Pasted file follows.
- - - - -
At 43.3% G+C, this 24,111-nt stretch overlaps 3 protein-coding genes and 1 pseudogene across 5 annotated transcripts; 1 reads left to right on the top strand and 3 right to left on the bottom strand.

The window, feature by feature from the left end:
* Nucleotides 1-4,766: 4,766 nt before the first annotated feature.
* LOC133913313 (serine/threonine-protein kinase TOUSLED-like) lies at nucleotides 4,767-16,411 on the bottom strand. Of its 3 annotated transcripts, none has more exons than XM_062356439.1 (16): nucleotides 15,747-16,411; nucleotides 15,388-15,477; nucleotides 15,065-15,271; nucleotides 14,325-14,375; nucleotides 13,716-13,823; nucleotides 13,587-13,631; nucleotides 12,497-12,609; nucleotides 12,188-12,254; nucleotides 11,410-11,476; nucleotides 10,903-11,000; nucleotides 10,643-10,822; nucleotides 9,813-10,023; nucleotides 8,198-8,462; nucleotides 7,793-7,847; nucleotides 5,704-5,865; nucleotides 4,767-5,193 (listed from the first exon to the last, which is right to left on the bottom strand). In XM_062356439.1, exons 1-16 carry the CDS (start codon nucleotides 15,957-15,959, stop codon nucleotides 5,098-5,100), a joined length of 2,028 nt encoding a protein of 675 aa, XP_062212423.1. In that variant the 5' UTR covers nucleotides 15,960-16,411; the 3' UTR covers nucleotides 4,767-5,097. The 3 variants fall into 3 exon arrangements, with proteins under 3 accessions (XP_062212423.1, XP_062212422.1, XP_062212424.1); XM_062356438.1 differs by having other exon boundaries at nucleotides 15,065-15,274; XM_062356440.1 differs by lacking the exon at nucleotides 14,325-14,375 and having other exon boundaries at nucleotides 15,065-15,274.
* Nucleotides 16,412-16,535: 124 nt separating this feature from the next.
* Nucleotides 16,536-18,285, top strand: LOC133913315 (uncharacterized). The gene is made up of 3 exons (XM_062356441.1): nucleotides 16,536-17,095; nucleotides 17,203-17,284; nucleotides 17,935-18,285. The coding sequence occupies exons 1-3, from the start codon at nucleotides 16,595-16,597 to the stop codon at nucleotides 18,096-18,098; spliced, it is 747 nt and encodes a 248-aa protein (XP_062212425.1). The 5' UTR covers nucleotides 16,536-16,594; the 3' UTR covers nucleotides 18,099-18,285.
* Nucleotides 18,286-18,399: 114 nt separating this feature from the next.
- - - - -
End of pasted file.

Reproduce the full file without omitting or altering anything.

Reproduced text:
At 43.3% G+C, this 24,111-nt stretch overlaps 3 protein-coding genes and 1 pseudogene across 5 annotated transcripts; 1 reads left to right on the top strand and 3 right to left on the bottom strand.

The window, feature by feature from the left end:
* Nucleotides 1-4,766: 4,766 nt before the first annotated feature.
* LOC133913313 (serine/threonine-protein kinase TOUSLED-like) lies at nucleotides 4,767-16,411 on the bottom strand. Of its 3 annotated transcripts, none has more exons than XM_062356439.1 (16): nucleotides 15,747-16,411; nucleotides 15,388-15,477; nucleotides 15,065-15,271; nucleotides 14,325-14,375; nucleotides 13,716-13,823; nucleotides 13,587-13,631; nucleotides 12,497-12,609; nucleotides 12,188-12,254; nucleotides 11,410-11,476; nucleotides 10,903-11,000; nucleotides 10,643-10,822; nucleotides 9,813-10,023; nucleotides 8,198-8,462; nucleotides 7,793-7,847; nucleotides 5,704-5,865; nucleotides 4,767-5,193 (listed from the first exon to the last, which is right to left on the bottom strand). In XM_062356439.1, exons 1-16 carry the CDS (start codon nucleotides 15,957-15,959, stop codon nucleotides 5,098-5,100), a joined length of 2,028 nt encoding a protein of 675 aa, XP_062212423.1. In that variant the 5' UTR covers nucleotides 15,960-16,411; the 3' UTR covers nucleotides 4,767-5,097. The 3 variants fall into 3 exon arrangements, with proteins under 3 accessions (XP_062212423.1, XP_062212422.1, XP_062212424.1); XM_062356438.1 differs by having other exon boundaries at nucleotides 15,065-15,274; XM_062356440.1 differs by lacking the exon at nucleotides 14,325-14,375 and having other exon boundaries at nucleotides 15,065-15,274.
* Nucleotides 16,412-16,535: 124 nt separating this feature from the next.
* Nucleotides 16,536-18,285, top strand: LOC133913315 (uncharacterized). The gene is made up of 3 exons (XM_062356441.1): nucleotides 16,536-17,095; nucleotides 17,203-17,284; nucleotides 17,935-18,285. The coding sequence occupies exons 1-3, from the start codon at nucleotides 16,595-16,597 to the stop codon at nucleotides 18,096-18,098; spliced, it is 747 nt and encodes a 248-aa protein (XP_062212425.1). The 5' UTR covers nucleotides 16,536-16,594; the 3' UTR covers nucleotides 18,099-18,285.
* Nucleotides 18,286-18,399: 114 nt separating this feature from the next.